While benefits and salary are important to potential hires, many employees want to work for companies whose missions and values align with theirs. It is important to lead with what a company does and how they wish to operate to sway potential hires.

Highlighting sustainability strategies, a diverse workforce, and programs that help women in the workforce can all help to differentiate a company from one that is just focused on the bottom line. A belief in what a company stands for or is trying to achieve is important to employees, particularly in busy or challenging times. Leading a recruitment strategy with these values will result in a loyal staff that is willing to work hard to achieve the company’s vision.

“Resignation levels are the highest we have seen in recent memory. Employers must take a data-driven approach to determine why people are choosing to leave and who at their company has the highest turnover risk.” Adds Dr. Ryne ShermanChief Science Officer at Hogan Assessments, “Recognising and addressing the root causes for these resignations will be key for any employer to retain and attract top talent.”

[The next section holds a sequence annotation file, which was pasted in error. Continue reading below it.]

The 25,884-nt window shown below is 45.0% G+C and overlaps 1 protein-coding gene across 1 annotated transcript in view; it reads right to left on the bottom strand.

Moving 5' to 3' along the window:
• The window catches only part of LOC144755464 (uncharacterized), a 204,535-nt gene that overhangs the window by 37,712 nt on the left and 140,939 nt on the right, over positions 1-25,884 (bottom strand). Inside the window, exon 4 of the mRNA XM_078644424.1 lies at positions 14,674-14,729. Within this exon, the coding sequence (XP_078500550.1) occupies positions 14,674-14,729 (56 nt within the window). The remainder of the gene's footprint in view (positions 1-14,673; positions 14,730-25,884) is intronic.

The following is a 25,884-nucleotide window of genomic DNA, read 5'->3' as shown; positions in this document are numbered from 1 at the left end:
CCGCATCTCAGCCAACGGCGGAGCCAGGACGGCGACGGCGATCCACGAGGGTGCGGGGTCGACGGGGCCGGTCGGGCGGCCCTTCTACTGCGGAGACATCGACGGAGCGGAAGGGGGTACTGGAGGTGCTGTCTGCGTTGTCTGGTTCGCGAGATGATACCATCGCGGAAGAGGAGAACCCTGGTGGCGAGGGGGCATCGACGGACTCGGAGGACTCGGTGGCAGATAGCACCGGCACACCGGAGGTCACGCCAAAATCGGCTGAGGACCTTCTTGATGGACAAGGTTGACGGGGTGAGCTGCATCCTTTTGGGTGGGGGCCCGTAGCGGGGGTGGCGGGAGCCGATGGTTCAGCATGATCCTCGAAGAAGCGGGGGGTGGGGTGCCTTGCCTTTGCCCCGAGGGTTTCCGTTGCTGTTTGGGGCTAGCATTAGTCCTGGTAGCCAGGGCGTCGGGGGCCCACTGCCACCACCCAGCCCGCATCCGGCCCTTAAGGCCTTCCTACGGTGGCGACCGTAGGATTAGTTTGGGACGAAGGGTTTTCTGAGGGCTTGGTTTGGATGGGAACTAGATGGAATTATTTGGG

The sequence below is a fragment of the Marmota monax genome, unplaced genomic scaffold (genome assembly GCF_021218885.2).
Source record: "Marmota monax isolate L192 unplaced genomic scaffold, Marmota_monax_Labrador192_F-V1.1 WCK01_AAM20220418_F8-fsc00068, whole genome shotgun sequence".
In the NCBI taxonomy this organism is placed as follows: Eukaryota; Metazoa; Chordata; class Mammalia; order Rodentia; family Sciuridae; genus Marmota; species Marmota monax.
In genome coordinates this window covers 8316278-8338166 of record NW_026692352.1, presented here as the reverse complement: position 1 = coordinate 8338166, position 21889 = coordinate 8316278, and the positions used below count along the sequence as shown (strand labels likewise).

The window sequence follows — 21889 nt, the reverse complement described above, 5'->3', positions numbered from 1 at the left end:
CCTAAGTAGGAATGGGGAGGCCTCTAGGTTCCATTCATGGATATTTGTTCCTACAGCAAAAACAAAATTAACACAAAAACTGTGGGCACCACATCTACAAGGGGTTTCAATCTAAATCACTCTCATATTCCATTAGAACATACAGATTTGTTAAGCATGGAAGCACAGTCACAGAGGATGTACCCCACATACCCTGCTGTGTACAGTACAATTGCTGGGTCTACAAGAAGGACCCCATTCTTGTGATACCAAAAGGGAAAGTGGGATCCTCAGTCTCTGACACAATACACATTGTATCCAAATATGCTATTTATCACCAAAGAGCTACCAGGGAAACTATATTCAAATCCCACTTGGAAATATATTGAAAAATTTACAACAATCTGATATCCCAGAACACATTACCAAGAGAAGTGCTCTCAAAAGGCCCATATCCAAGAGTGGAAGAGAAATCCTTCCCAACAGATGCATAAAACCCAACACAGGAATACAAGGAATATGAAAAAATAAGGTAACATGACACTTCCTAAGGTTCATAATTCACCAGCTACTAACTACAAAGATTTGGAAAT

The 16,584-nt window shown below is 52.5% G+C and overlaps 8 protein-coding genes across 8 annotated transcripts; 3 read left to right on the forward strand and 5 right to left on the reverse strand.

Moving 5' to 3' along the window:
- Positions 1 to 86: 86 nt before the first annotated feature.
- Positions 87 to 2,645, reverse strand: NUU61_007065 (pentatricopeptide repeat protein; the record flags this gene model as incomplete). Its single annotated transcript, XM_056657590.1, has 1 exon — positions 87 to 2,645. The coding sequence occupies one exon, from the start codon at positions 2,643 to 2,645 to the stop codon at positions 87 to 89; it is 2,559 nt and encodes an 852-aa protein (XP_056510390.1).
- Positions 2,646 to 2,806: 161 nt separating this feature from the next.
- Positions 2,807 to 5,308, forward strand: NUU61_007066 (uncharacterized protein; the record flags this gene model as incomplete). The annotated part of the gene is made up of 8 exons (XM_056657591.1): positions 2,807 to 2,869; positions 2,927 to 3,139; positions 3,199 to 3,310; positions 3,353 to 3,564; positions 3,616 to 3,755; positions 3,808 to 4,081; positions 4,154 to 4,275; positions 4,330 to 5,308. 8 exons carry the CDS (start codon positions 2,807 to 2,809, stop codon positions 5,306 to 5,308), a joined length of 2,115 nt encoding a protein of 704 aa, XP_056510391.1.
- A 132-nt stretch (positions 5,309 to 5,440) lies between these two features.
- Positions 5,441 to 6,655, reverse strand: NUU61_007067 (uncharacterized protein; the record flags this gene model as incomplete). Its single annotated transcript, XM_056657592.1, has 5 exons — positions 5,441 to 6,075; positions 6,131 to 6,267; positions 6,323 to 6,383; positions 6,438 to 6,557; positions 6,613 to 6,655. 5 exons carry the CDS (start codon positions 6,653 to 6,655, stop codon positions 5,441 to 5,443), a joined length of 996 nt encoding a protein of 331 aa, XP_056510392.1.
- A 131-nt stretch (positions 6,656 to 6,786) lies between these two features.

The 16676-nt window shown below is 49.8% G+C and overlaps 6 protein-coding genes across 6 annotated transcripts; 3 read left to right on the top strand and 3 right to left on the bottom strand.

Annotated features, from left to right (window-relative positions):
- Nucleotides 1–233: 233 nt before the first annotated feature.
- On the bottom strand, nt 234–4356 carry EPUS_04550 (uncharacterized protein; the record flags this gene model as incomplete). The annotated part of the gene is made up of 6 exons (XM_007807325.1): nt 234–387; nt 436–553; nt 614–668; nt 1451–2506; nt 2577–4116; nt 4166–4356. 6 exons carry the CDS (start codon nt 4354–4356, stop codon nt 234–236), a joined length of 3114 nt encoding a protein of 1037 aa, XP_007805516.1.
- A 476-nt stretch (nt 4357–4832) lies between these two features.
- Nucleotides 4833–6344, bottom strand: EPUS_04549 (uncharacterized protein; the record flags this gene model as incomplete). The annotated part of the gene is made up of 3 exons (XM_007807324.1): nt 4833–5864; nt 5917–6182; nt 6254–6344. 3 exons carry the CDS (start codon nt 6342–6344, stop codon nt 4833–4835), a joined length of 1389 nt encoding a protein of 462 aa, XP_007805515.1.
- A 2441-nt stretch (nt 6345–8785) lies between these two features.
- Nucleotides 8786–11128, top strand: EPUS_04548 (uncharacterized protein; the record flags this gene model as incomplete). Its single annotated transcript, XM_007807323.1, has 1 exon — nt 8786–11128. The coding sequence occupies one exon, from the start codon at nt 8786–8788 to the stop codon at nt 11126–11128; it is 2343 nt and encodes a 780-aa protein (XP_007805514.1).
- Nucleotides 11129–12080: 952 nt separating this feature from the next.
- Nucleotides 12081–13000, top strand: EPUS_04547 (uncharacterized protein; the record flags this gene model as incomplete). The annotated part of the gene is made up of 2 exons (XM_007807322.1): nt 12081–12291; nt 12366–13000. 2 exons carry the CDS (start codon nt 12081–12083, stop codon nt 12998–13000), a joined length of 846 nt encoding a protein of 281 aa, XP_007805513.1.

Melvyn Payne, Commercial Director at Advanced Peoples Strategies Ltd remarks:

In the UK, for the first time, there are more job vacancies than people registered as seeking work, so not only do existing employees have more choice of who they work for, but potential replacements are harder to find if they leave. When (potential) employees have more choice, our clients use the results from Hogan Assessments not only to predict potential skills, and risks, but also to better understand what an individual really values in their career – why? 

Employees tend to leave their manager, not the job or organisation, so being in tune with what motivates them and gets them out of bed in a morning can be helpful for a boss. It provides the opportunity for them to reflect on how, and where, to adjust their own behaviour and communication style to get the most out of the existing employee relationship or attract the right talent.”

 

www.gawdo.com